Saturday, March 9, 2013

Sustainable Saturday - ECHO ECHO

So many people in our world hungry...sick...what can be done to improve these lives?

Every state in our United States has an Extension Service.  To quote from the national website:

"These offices are staffed by one or more experts who provide useful, practical, and research-based information to agricultural producers, small business owners, youth, consumers, and others in rural areas and communities of all sizes."

Extension services are normally headquartered in a "land grant" college.  For example, in my native New York State, we have the Cornell Cooperative Extension Service

But what happens when you go overseas, especially into countries that are commonly called "third world nations"?  What agency acts as their extension service?

Earlier this week, while in North Ft. Myers, FL, my spouse and I visited the ECHO (Educational Concerns for Hunger Organization) demonstration farms. They style themselves as being an "extension service to the world". While a Christian organization, they serve all peoples regardless of religious belief.  They bring agricultural knowledge to poor countries to help them fight hunger and disease, and work with appropriate technologies - those that can be built with native materials or other materials abundant in the area - that are both ingenious and sustainable.

ECHO trains volunteers and then the volunteers go forth (privately funded) to help the world.

While the tropical demonstration farms left me sorry I can not grow avocados and mangoes in upstate New York, it was the urban demonstration farm that especially caught my eye.

These are mustard greens.  They are being grown in raised beds, with a mulch of used carpet (hidden under the grass/hay mulch).  Note the barrels that act as part of a drip irrigation system, and also tires (in the background) being used as planters.

Don't have much ground?  No problem.  Here, bags of compost/manure are being readied as a type of "grow bag".


In this area of the demonstration "wick garden", the mustard greens are being grown with a carpet mulch covered in corn cobs.  To quote from ECHO's literature on wick gardening:

"The wick garden was developed to enable people to have exceptionally shallow bed gardens without the need to water several times each day..You are most likely to think of a candle or lantern when you think of a wick, where kerosene or melted wax are pulled by capillary action up the wick from the pool of liquid below.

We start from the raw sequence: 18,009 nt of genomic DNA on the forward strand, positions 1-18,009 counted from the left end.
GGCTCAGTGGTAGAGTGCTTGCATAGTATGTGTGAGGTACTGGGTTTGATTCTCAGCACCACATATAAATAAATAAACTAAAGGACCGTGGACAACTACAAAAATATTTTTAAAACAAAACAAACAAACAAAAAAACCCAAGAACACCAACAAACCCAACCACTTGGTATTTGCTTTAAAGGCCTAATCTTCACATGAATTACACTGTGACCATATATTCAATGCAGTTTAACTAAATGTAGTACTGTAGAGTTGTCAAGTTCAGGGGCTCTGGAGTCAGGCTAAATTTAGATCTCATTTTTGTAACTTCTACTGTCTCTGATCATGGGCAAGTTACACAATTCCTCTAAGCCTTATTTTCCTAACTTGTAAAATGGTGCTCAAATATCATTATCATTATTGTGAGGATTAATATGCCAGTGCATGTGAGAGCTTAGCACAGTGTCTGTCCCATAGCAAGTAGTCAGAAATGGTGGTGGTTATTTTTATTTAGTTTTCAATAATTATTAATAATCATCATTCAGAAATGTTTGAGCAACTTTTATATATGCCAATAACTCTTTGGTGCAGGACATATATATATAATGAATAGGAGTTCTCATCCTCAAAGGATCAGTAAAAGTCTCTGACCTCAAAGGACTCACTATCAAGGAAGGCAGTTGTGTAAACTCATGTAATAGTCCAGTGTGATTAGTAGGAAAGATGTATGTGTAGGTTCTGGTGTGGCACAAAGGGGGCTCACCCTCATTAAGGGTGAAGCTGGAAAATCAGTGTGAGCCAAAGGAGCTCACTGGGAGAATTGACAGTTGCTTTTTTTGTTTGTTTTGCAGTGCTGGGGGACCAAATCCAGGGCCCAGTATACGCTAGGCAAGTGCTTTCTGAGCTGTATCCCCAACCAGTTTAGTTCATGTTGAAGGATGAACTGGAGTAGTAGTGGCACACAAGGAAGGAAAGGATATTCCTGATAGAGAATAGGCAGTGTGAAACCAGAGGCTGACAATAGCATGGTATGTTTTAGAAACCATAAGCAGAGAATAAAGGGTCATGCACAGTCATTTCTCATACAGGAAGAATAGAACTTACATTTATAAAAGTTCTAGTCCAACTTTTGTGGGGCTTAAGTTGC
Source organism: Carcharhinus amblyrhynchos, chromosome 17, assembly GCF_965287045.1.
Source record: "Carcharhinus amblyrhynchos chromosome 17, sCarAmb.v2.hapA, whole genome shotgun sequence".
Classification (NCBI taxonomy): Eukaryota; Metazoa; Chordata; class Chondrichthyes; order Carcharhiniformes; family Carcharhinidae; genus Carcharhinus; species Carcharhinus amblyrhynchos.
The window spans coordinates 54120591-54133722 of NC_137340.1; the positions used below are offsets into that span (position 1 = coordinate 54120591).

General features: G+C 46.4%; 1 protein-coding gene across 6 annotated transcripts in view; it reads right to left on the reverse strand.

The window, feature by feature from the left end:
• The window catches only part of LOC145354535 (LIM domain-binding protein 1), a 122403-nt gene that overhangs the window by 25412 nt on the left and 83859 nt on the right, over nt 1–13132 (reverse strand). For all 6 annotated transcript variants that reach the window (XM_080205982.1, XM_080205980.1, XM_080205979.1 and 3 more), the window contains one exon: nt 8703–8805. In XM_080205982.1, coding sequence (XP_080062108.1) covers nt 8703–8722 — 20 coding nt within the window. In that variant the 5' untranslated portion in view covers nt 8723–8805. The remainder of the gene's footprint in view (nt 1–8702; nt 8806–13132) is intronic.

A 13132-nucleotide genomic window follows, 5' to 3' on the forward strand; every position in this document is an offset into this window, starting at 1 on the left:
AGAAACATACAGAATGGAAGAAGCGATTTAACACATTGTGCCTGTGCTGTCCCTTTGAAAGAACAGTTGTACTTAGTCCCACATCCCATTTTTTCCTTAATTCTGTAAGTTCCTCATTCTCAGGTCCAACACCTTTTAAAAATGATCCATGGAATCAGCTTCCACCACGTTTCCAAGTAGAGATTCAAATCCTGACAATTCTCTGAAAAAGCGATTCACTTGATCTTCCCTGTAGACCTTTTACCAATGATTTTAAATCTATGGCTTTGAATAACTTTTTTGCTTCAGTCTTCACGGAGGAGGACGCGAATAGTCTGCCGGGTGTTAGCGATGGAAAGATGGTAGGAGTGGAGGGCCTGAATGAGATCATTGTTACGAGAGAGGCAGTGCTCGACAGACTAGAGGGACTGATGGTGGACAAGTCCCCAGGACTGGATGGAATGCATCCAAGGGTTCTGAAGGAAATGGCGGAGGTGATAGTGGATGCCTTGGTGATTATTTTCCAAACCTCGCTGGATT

Water is likewise moved by capillary action if a cloth or fiber wick is placed in it.
The wick for the garden can be any kind of cloth.  For example the wick might be an old blanket, pieces cut from old clothing, a piece of carpet or a special fabric made for this purpose that is used in greenhouses to keep the soil in small pots moist until they are ready for sale. "

Nothing fancy, nothing expensive - but it works.

The man who led our tour was originally from the Philippines. He was a retired surgeon, and was following his passion and religious beliefs in his retirement.  His name is Vic, and I want to thank Vic for the wealth of information he gave us on our tour.

There was a lot more to ECHO than the urban garden and I will be blogging more about the other demonstration gardens at a later time.

4 comments:

  1. Thanks for this interesting post. My only familiarity with Extension Services was with participation in 4-H clubs. I had also never heard of ECHO - I'll have to ask my oldest daughter about it, because she has a related degree in sustainable agriculture. The pictures of the gardens are beautiful; I think I've seen these types of "urban farms" on HGTV or similar programs.

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  2. Wow. This is so cool! There is a community garden in one of my nearby neighborhoods. I love watching everything grow. Fantastic ideas and wow, love how they are making the most with the least!

    A great example!

    I popped over from UBC - so great to meet you!

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  3. It's amazing what's in our own back yards! Thanks for bringing this to my attention!

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  4. That's a really cool garden! I wish I could build one where I live now. But the HOA here would die. LOL! Thanks for sharing, Alana! WRITE ON!

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